As the aircraft market shifts towards smaller planes, advanced cockpit and infotainment features call for connectors that can fly high.
The commercial aircraft industry has had a couple of slow years, but growth is expected to return with a shift. Now, smaller aircraft are leading the market. This evolution should herald solid growth for connector makers who can provide the right mix of speed, reliability, and ruggedness, as well as those who provide components for the infotainment systems today’s buyers demand.
Persistence Market Research predicts that the commercial aircraft market will see growth of 4.1% from 2017 to 2022, while the wide-body aircraft that led the market earlier in the decade will see a CAGR of only 3.5% in the same time period. The narrow-body category of aircraft is designed to carry smaller numbers of travelers between hub cities.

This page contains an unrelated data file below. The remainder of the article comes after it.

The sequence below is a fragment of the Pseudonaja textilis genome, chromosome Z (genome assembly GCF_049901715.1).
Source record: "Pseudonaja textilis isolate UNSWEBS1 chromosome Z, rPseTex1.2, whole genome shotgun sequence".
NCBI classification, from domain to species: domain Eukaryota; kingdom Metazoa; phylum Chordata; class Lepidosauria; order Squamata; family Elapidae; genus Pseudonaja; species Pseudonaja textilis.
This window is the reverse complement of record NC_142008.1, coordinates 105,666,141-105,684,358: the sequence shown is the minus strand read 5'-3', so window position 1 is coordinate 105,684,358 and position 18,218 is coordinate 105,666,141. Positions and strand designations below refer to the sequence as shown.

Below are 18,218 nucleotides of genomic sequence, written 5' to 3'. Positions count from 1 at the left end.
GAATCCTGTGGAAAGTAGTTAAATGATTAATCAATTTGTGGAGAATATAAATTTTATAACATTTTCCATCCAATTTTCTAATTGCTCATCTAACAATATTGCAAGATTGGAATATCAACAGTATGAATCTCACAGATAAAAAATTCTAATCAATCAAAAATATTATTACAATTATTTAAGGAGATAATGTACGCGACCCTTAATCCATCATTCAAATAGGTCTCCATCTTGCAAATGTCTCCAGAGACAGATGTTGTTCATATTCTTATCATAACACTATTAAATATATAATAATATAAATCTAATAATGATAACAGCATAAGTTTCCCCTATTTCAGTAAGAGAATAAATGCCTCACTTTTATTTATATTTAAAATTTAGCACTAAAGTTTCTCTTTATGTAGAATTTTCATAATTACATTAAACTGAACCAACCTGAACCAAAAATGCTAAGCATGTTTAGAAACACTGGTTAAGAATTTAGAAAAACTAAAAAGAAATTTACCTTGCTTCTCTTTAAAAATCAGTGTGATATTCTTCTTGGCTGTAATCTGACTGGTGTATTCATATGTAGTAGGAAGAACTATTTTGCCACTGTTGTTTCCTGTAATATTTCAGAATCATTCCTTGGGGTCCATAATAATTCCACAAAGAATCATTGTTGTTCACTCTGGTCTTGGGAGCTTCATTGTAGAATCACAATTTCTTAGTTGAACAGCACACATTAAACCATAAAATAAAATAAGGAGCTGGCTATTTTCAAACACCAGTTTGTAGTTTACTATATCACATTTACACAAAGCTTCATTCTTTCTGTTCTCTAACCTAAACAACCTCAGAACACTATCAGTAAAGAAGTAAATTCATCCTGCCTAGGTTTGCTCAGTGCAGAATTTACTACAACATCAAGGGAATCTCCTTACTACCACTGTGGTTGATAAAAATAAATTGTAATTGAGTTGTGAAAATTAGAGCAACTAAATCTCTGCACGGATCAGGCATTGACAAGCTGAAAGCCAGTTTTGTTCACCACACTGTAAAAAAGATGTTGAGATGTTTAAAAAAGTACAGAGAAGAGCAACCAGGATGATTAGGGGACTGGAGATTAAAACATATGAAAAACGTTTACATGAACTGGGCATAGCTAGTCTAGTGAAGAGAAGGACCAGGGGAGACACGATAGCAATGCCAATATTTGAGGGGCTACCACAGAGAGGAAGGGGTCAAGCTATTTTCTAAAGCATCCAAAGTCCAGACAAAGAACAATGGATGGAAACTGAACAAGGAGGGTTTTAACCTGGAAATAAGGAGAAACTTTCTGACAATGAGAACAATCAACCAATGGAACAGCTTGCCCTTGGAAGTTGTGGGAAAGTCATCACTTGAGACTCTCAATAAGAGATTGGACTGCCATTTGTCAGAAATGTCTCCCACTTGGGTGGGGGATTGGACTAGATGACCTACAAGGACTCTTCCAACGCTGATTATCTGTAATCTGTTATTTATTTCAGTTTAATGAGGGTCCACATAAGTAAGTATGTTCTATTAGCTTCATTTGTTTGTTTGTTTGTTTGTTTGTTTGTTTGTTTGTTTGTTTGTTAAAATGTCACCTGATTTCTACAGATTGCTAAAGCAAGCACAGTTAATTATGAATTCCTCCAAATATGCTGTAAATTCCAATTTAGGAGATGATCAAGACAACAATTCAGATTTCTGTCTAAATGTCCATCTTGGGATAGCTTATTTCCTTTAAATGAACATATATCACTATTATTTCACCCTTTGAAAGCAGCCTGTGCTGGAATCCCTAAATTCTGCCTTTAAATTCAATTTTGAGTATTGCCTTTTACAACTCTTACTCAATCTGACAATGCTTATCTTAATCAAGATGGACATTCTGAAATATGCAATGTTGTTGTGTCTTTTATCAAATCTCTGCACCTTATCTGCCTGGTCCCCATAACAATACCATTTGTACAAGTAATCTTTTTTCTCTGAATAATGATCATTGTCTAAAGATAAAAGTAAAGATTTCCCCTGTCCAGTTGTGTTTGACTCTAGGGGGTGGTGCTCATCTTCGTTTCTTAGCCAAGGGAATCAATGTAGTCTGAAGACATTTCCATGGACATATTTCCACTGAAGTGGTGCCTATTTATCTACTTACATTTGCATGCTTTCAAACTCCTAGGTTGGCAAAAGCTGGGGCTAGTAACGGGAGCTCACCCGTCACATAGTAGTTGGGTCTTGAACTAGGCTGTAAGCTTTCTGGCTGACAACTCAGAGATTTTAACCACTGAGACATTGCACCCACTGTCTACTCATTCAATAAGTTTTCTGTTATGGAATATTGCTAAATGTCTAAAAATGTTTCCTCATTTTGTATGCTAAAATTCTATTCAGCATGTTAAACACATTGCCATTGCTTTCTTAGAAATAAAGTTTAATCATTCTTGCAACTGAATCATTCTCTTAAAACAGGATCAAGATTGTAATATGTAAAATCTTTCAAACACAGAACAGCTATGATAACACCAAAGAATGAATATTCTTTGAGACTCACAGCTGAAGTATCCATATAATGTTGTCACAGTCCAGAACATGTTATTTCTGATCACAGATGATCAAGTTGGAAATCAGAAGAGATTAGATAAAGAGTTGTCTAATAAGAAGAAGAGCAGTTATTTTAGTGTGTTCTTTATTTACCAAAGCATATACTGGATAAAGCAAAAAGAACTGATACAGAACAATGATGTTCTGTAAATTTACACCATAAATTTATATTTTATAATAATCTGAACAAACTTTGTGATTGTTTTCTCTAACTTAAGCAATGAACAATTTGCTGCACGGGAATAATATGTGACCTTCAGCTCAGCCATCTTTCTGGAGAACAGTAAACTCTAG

Although they are comparatively small, narrow-body aircraft are equipped with a full array of electronics, including the latest navigation systems. Recent trends that favor glass cockpits also increase demand for connectivity products. Glass cockpits feature digital, LED-lit instrument displays, instead of traditional analog dials and gauges. In the passenger area of the plane, modern infotainment systems are also creating growing demand for electronics. Aircraft equipment designers now work closely with connector suppliers to ensure that efficient and effective components are available to meet the demands of these systems. Traditional aircraft connector requirements, including resistance to vibration, shock, temperature changes, and pressure, are still in play. Other critical requirements for aircraft include small form factor and reduced weight. Now, however, connectors must also support high speeds and large amounts of data.